I find John Freeman’s profiles of authors both illuminating and encouraging. The 55 profiles collected in “How to Read a Novelist” (Farrar, Straus and Giroux, 372 pages, $15) cast some of my favorite authors (Richard Powers, Marilynne Robinson, Don DeLillo, more) in a new or amplified light and instilled in me an excitement to dive into the work of many authors (Mark Z. Danielewski, Donna Leon, Peter Carey, more) I haven’t read.
Freeman, who has interviewed literary heavyweight after heavyweight, has a knack for setting the scene while giving immediate insight into his subject. This is the opening sentence of his profile of the late David Foster Wallace: “David Foster Wallace cares deeply about how Americans are using language, but he couldn’t really give two cents about utensils.” And here, the opening of his profile of Iowa Writers’ Workshop grad and best-selling superstar John Irving: “To get to the inner sanctum of John Irving’s huge mountaintop home in Dorset, a visitor must walk past a long row of shelves of the author’s books, seemingly printed in as many languages as there are countries.”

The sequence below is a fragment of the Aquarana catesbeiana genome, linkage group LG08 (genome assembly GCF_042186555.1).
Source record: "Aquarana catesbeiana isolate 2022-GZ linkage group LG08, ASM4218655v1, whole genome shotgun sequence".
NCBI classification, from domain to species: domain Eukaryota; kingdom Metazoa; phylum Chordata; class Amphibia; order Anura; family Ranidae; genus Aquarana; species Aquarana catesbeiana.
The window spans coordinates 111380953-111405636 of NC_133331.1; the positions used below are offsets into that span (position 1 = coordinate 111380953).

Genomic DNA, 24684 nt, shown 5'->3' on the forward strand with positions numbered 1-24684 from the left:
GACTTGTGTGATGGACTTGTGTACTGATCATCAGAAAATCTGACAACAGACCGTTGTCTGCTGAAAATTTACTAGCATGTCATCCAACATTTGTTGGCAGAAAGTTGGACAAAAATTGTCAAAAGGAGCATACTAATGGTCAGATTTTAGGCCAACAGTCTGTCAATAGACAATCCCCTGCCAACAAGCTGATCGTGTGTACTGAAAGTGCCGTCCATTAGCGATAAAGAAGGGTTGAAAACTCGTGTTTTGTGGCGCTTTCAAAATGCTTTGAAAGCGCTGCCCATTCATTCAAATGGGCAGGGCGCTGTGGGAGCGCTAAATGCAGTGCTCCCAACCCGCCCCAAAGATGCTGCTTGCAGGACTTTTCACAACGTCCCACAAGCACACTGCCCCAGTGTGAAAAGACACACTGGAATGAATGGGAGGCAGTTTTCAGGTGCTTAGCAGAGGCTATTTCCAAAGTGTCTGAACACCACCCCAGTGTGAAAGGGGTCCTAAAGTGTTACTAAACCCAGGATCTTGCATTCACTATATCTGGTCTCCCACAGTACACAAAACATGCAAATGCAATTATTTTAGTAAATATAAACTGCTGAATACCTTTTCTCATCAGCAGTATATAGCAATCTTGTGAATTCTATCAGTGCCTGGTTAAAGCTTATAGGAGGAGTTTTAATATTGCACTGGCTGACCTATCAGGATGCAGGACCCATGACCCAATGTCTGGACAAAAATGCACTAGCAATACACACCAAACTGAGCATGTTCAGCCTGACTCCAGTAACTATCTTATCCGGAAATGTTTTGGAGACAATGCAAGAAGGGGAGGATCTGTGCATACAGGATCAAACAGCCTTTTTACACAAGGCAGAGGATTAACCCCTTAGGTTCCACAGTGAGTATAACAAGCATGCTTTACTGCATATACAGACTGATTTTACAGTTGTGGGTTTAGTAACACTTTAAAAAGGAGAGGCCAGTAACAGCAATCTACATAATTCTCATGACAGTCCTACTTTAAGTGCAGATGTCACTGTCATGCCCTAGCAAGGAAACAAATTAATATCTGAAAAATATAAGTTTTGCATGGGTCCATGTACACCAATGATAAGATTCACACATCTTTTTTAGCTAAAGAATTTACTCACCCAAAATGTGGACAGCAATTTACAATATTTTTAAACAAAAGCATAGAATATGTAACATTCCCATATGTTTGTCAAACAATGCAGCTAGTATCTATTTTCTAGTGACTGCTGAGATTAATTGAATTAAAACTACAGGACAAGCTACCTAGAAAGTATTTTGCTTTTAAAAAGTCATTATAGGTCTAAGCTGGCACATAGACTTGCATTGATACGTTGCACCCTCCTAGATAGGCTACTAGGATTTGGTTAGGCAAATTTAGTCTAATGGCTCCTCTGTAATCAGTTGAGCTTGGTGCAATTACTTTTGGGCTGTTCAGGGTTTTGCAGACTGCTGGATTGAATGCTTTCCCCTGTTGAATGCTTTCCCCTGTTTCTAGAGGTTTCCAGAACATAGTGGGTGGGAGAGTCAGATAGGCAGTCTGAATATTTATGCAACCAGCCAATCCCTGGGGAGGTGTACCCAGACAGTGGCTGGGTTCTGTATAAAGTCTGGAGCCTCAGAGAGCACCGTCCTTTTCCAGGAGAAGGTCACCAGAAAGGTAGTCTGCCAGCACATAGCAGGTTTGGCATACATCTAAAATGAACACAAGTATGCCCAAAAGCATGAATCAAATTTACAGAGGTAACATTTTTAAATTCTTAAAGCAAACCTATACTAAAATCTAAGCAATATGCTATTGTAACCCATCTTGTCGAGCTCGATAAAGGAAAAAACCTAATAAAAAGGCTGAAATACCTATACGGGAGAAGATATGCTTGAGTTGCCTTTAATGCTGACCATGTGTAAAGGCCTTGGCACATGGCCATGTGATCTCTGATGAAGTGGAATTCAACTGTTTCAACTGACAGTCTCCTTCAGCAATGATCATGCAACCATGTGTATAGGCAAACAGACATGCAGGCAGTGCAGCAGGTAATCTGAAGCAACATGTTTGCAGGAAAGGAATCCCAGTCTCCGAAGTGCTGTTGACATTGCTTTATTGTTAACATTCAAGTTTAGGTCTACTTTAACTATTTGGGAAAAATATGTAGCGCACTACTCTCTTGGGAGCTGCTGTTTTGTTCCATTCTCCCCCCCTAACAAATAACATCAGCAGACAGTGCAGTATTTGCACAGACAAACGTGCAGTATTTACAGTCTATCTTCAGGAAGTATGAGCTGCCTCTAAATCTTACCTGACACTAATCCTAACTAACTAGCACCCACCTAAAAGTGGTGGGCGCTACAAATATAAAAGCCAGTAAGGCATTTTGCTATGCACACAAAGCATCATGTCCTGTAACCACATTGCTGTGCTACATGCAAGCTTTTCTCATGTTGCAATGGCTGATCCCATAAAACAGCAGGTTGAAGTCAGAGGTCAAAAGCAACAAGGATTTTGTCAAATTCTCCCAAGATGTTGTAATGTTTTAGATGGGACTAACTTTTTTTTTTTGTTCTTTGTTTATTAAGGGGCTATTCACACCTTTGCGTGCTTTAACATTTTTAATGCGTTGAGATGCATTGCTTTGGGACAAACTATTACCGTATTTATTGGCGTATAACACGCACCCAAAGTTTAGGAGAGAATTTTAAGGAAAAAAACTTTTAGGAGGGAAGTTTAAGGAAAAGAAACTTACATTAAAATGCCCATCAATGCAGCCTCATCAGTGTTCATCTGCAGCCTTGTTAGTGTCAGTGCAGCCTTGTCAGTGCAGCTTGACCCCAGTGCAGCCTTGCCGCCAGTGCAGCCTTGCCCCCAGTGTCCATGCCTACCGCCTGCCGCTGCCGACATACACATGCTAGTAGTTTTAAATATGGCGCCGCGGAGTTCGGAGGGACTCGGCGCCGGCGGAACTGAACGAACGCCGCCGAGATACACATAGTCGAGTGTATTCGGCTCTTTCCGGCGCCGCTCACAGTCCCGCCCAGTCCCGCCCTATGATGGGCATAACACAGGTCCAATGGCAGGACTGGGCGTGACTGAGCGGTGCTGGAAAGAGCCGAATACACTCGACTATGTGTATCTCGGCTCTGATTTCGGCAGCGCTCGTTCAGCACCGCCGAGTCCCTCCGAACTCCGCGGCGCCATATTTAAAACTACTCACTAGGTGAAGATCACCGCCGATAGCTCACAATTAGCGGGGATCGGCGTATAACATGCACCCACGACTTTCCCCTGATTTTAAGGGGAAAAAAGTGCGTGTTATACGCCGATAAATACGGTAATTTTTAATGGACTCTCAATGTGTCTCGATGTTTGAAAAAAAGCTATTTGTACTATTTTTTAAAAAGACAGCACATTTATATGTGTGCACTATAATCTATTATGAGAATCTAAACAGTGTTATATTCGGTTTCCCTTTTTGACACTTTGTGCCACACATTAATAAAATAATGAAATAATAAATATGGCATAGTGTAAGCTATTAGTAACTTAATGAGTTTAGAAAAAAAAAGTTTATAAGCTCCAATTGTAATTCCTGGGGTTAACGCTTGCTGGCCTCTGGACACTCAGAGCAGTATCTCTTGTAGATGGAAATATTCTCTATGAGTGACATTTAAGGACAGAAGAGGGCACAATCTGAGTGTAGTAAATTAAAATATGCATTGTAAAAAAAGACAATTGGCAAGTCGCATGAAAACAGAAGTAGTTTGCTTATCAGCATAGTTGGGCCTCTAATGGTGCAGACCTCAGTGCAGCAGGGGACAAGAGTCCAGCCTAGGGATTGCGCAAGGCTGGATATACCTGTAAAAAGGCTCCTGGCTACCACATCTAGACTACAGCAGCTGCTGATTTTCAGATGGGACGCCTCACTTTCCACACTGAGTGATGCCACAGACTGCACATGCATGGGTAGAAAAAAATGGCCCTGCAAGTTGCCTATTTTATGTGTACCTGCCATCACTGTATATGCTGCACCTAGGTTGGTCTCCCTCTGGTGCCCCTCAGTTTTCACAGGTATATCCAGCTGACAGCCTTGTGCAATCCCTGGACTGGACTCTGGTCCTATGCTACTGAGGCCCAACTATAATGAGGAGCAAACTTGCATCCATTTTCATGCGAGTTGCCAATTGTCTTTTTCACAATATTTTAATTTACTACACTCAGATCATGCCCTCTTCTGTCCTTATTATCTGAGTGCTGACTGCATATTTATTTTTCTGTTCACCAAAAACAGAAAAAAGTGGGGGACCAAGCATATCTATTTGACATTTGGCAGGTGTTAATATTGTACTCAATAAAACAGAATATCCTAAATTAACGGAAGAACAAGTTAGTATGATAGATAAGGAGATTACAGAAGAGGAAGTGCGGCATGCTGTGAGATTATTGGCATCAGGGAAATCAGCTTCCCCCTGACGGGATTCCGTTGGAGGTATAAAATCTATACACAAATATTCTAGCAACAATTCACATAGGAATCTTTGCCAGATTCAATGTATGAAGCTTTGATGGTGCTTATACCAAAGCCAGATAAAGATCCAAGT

Beyond this gift for framing the pieces, Freeman also clearly possesses the ability to encourage authors to open up about their careers, their artistic (and sometimes political) concerns, and their influences and potential legacies. The brevity of many of the profiles (most were originally written for newspapers) often left me longing for more of the conversation, but time and again Freeman manages to fully conjure these authors on the page.
“How to Read a Novelist” belongs on the shelf — or, better, in easy reach on the bedside table — of any lover of contemporary literary fiction.
Rob Cline is a writer and published author, marketing director for University of Iowa’s Hancher and director of literary events for New Bo Books, a division of Prairie Lights.